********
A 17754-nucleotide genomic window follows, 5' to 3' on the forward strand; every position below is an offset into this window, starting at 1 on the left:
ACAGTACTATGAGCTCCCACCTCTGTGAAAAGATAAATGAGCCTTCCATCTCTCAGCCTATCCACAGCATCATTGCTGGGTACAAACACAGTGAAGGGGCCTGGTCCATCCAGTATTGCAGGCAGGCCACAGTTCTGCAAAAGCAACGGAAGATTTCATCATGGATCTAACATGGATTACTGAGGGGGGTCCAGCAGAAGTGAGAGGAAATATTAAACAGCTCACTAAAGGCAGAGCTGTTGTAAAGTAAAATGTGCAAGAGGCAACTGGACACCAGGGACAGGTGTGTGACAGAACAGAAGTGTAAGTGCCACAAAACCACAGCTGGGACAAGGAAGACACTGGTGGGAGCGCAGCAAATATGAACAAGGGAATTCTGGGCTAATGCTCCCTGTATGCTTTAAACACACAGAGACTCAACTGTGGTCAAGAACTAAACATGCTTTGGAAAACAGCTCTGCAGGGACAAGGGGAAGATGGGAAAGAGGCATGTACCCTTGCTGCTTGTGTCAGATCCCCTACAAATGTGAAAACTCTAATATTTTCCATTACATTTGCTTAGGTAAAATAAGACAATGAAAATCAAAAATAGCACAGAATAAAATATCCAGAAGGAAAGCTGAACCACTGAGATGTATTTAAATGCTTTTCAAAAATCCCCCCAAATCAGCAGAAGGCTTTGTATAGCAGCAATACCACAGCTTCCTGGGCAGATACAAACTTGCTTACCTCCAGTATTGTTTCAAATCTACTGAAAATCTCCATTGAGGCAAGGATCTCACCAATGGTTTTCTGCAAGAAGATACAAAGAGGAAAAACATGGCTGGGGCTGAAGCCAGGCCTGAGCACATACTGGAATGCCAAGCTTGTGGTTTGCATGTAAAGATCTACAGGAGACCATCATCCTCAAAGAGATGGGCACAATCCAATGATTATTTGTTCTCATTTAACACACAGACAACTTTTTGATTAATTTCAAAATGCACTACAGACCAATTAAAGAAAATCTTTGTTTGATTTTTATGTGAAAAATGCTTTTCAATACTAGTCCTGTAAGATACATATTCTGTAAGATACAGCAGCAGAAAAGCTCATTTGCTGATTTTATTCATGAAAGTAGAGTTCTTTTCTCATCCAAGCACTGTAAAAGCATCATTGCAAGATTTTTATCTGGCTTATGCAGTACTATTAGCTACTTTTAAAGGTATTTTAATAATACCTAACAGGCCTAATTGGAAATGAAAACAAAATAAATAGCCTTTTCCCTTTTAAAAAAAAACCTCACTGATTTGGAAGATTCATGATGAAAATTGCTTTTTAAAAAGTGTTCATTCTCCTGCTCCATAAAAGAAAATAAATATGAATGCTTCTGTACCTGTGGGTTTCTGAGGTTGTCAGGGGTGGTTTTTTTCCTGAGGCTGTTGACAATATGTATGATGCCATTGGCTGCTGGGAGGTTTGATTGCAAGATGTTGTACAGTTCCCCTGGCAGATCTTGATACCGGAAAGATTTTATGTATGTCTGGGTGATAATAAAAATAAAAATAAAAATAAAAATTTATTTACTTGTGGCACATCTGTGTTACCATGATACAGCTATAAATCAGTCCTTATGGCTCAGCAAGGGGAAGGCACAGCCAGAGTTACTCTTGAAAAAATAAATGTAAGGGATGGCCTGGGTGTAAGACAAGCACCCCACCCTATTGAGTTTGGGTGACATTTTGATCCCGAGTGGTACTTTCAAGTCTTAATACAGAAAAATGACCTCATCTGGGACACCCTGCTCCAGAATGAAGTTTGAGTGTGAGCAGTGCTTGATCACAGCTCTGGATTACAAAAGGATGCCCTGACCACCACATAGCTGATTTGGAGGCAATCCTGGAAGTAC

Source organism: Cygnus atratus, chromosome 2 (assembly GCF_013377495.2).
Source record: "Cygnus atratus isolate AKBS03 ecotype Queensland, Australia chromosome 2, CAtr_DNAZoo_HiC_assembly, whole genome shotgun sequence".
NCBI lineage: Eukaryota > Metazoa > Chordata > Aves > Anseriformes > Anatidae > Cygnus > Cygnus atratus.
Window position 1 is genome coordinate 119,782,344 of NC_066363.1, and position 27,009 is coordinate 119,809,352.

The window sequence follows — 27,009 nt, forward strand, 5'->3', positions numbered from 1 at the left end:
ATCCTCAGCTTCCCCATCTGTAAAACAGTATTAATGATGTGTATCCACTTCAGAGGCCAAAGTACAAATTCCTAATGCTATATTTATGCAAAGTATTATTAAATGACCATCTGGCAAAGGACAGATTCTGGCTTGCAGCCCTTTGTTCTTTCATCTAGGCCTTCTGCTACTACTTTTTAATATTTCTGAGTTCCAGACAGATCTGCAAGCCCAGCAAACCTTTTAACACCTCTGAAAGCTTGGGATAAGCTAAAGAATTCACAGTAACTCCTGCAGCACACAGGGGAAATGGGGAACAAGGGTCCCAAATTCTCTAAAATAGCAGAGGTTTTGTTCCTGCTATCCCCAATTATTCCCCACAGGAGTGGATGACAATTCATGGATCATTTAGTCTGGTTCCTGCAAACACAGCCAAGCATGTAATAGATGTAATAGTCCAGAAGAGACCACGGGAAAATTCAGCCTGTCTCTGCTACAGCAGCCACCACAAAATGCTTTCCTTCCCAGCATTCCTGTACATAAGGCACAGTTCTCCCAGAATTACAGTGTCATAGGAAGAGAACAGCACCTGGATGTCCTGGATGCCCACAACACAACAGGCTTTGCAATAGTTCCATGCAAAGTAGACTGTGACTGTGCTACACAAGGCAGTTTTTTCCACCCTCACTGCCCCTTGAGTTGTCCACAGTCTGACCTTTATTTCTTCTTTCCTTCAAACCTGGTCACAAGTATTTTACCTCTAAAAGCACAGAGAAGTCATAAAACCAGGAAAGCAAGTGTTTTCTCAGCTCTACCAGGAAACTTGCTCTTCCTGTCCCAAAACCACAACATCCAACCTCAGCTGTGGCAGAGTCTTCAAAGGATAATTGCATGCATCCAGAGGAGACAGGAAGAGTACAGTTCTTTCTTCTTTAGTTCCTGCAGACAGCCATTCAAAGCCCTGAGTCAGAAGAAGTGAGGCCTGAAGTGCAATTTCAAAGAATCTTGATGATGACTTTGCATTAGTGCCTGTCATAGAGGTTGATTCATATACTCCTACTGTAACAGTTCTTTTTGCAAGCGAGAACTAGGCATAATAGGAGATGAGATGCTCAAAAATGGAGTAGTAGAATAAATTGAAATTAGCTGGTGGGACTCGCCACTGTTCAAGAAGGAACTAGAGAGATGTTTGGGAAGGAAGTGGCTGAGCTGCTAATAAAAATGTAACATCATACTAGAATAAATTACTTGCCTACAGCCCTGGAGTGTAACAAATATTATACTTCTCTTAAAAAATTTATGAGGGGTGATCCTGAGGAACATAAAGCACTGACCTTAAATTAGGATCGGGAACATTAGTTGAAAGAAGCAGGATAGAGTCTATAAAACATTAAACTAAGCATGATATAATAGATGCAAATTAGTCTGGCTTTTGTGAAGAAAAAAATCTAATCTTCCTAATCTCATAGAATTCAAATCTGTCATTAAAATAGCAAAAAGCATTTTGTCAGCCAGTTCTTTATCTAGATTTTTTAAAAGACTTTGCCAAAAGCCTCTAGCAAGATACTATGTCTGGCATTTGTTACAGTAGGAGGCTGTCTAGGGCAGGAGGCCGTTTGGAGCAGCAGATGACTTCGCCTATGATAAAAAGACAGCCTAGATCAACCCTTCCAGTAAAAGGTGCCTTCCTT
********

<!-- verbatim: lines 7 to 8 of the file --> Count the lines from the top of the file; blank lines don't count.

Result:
The window sequence follows — 27,009 nt, forward strand, 5'->3', positions numbered from 1 at the left end:
ATCCTCAGCTTCCCCATCTGTAAAACAGTATTAATGATGTGTATCCACTTCAGAGGCCAAAGTACAAATTCCTAATGCTATATTTATGCAAAGTATTATTAAATGACCATCTGGCAAAGGACAGATTCTGGCTTGCAGCCCTTTGTTCTTTCATCTAGGCCTTCTGCTACTACTTTTTAATATTTCTGAGTTCCAGACAGATCTGCAAGCCCAGCAAACCTTTTAACACCTCTGAAAGCTTGGGATAAGCTAAAGAATTCACAGTAACTCCTGCAGCACACAGGGGAAATGGGGAACAAGGGTCCCAAATTCTCTAAAATAGCAGAGGTTTTGTTCCTGCTATCCCCAATTATTCCCCACAGGAGTGGATGACAATTCATGGATCATTTAGTCTGGTTCCTGCAAACACAGCCAAGCATGTAATAGATGTAATAGTCCAGAAGAGACCACGGGAAAATTCAGCCTGTCTCTGCTACAGCAGCCACCACAAAATGCTTTCCTTCCCAGCATTCCTGTACATAAGGCACAGTTCTCCCAGAATTACAGTGTCATAGGAAGAGAACAGCACCTGGATGTCCTGGATGCCCACAACACAACAGGCTTTGCAATAGTTCCATGCAAAGTAGACTGTGACTGTGCTACACAAGGCAGTTTTTTCCACCCTCACTGCCCCTTGAGTTGTCCACAGTCTGACCTTTATTTCTTCTTTCCTTCAAACCTGGTCACAAGTATTTTACCTCTAAAAGCACAGAGAAGTCATAAAACCAGGAAAGCAAGTGTTTTCTCAGCTCTACCAGGAAACTTGCTCTTCCTGTCCCAAAACCACAACATCCAACCTCAGCTGTGGCAGAGTCTTCAAAGGATAATTGCATGCATCCAGAGGAGACAGGAAGAGTACAGTTCTTTCTTCTTTAGTTCCTGCAGACAGCCATTCAAAGCCCTGAGTCAGAAGAAGTGAGGCCTGAAGTGCAATTTCAAAGAATCTTGATGATGACTTTGCATTAGTGCCTGTCATAGAGGTTGATTCATATACTCCTACTGTAACAGTTCTTTTTGCAAGCGAGAACTAGGCATAATAGGAGATGAGATGCTCAAAAATGGAGTAGTAGAATAAATTGAAATTAGCTGGTGGGACTCGCCACTGTTCAAGAAGGAACTAGAGAGATGTTTGGGAAGGAAGTGGCTGAGCTGCTAATAAAAATGTAACATCATACTAGAATAAATTACTTGCCTACAGCCCTGGAGTGTAACAAATATTATACTTCTCTTAAAAAATTTATGAGGGGTGATCCTGAGGAACATAAAGCACTGACCTTAAATTAGGATCGGGAACATTAGTTGAAAGAAGCAGGATAGAGTCTATAAAACATTAAACTAAGCATGATATAATAGATGCAAATTAGTCTGGCTTTTGTGAAGAAAAAAATCTAATCTTCCTAATCTCATAGAATTCAAATCTGTCATTAAAATAGCAAAAAGCATTTTGTCAGCCAGTTCTTTATCTAGATTTTTTAAAAGACTTTGCCAAAAGCCTCTAGCAAGATACTATGTCTGGCATTTGTTACAGTAGGAGGCTGTCTAGGGCAGGAGGCCGTTTGGAGCAGCAGATGACTTCGCCTATGATAAAAAGACAGCCTAGATCAACCCTTCCAGTAAAAGGTGCCTTCCTT